I came away pleased at the opportunity to share this experience by remembering, at the same time, all those other experiences in which there seemed to be a kind of shared civilized elitism. It's almost as if the discourse is saying: "Now you and I can deal with each other at this level, but the great unwashed Out There lack our knowledge and sophistication and therefore have to be dealt with at a much lower level."

That may be true, but it makes me decidedly uncomfortable. I'm all for civilized exchanges of views that are neither shrill nor angry. (God knows, the recent presidential campaign certainly didn't qualify on that count.) But I think they should also be adversarial. Too much schmoozing fogs issues.

Some years ago, I was the plaintiff in a libel case (which, not incidentally, I won) and my lawyer and I went to lunch together right after the opposing lawyer had savaged me in court with a lot of false--and what I considered malicious--statements. He came into the restaurant and my lawyer suggested we join him for coffee. I was both astonished and horrified. This was carrying civility beyond the place where I could comfortably countenance it. When I declined, my lawyer was as irritated with me as I was with him. I had violated one of the rules of the club.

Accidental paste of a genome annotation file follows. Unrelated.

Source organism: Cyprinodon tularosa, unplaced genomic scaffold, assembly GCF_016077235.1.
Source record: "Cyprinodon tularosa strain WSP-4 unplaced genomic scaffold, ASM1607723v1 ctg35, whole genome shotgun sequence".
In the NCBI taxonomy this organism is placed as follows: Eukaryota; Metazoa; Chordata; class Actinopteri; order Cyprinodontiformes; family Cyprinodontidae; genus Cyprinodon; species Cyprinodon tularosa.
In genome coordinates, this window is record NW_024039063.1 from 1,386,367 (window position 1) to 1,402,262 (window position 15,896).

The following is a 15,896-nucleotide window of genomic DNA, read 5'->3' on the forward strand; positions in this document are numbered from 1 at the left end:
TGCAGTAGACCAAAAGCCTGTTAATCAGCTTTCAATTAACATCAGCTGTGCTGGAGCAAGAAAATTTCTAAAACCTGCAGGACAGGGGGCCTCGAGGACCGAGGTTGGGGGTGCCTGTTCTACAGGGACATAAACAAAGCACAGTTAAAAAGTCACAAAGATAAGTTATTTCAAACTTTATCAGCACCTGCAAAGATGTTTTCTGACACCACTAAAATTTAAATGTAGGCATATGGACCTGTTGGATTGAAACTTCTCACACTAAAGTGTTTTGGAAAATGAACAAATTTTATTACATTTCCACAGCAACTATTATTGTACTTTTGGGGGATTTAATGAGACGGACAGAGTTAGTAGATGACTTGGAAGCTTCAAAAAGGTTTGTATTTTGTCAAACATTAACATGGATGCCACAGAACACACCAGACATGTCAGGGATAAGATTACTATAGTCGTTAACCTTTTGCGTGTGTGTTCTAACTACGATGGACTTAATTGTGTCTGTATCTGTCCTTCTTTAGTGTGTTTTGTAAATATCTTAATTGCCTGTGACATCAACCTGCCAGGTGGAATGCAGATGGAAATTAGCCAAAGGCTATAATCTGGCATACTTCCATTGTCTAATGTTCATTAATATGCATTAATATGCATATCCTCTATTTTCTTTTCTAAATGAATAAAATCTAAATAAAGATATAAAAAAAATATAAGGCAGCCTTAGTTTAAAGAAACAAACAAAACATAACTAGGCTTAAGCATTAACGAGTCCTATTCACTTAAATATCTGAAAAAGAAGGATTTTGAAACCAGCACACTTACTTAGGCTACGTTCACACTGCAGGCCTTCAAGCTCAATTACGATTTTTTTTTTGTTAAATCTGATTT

I had probably violated one of my own rules too. I had personalized what should have been an impersonal dispute: two adversarial parties presenting opposing views as effectively as possible. Somewhere in between is a middle ground that demands stout disagreement without rancor. Maybe the County Club has found it and I need to.